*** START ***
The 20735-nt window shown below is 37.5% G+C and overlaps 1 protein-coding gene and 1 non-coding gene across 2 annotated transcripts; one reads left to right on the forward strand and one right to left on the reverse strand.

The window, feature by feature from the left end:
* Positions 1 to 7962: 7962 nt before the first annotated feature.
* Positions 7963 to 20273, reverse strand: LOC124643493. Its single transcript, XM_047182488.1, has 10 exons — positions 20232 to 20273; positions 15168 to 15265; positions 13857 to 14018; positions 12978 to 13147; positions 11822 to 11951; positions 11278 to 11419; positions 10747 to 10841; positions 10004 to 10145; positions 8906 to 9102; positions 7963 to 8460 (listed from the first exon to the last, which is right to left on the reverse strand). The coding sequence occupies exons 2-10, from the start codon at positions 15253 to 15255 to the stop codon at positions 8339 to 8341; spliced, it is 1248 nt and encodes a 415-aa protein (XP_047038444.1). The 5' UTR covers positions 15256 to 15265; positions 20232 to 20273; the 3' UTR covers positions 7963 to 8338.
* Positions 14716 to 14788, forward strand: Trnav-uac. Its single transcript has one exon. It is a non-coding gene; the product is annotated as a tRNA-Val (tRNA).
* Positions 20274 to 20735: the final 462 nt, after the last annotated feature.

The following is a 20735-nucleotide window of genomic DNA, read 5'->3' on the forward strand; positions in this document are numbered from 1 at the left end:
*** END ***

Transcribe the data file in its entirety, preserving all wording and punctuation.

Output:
The 20735-nt window shown below is 37.5% G+C and overlaps 1 protein-coding gene and 1 non-coding gene across 2 annotated transcripts; one reads left to right on the forward strand and one right to left on the reverse strand.

The window, feature by feature from the left end:
* Positions 1 to 7962: 7962 nt before the first annotated feature.
* Positions 7963 to 20273, reverse strand: LOC124643493. Its single transcript, XM_047182488.1, has 10 exons — positions 20232 to 20273; positions 15168 to 15265; positions 13857 to 14018; positions 12978 to 13147; positions 11822 to 11951; positions 11278 to 11419; positions 10747 to 10841; positions 10004 to 10145; positions 8906 to 9102; positions 7963 to 8460 (listed from the first exon to the last, which is right to left on the reverse strand). The coding sequence occupies exons 2-10, from the start codon at positions 15253 to 15255 to the stop codon at positions 8339 to 8341; spliced, it is 1248 nt and encodes a 415-aa protein (XP_047038444.1). The 5' UTR covers positions 15256 to 15265; positions 20232 to 20273; the 3' UTR covers positions 7963 to 8338.
* Positions 14716 to 14788, forward strand: Trnav-uac. Its single transcript has one exon. It is a non-coding gene; the product is annotated as a tRNA-Val (tRNA).
* Positions 20274 to 20735: the final 462 nt, after the last annotated feature.

The following is a 20735-nucleotide window of genomic DNA, read 5'->3' on the forward strand; positions in this document are numbered from 1 at the left end: